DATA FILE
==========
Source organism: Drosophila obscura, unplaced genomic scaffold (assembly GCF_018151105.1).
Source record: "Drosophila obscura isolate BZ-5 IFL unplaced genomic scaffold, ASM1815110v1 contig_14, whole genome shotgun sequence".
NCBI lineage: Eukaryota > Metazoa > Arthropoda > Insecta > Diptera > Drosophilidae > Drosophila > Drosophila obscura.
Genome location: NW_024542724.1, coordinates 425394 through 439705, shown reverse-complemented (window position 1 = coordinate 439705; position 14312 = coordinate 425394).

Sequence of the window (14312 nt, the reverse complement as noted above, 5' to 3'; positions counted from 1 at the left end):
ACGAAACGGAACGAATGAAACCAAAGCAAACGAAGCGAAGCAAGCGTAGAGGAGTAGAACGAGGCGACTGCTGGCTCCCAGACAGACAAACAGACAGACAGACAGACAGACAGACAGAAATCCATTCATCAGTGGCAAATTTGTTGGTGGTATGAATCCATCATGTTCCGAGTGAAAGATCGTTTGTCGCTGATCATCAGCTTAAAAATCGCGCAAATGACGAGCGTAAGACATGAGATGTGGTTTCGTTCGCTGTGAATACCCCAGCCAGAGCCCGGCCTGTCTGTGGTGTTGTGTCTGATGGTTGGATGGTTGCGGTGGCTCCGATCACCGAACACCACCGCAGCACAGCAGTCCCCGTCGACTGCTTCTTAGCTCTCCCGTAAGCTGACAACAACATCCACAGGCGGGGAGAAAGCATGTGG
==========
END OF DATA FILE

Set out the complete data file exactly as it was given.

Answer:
Source organism: Drosophila obscura, unplaced genomic scaffold (assembly GCF_018151105.1).
Source record: "Drosophila obscura isolate BZ-5 IFL unplaced genomic scaffold, ASM1815110v1 contig_14, whole genome shotgun sequence".
NCBI lineage: Eukaryota > Metazoa > Arthropoda > Insecta > Diptera > Drosophilidae > Drosophila > Drosophila obscura.
Genome location: NW_024542724.1, coordinates 425394 through 439705, shown reverse-complemented (window position 1 = coordinate 439705; position 14312 = coordinate 425394).

Sequence of the window (14312 nt, the reverse complement as noted above, 5' to 3'; positions counted from 1 at the left end):
ACGAAACGGAACGAATGAAACCAAAGCAAACGAAGCGAAGCAAGCGTAGAGGAGTAGAACGAGGCGACTGCTGGCTCCCAGACAGACAAACAGACAGACAGACAGACAGACAGACAGAAATCCATTCATCAGTGGCAAATTTGTTGGTGGTATGAATCCATCATGTTCCGAGTGAAAGATCGTTTGTCGCTGATCATCAGCTTAAAAATCGCGCAAATGACGAGCGTAAGACATGAGATGTGGTTTCGTTCGCTGTGAATACCCCAGCCAGAGCCCGGCCTGTCTGTGGTGTTGTGTCTGATGGTTGGATGGTTGCGGTGGCTCCGATCACCGAACACCACCGCAGCACAGCAGTCCCCGTCGACTGCTTCTTAGCTCTCCCGTAAGCTGACAACAACATCCACAGGCGGGGAGAAAGCATGTGG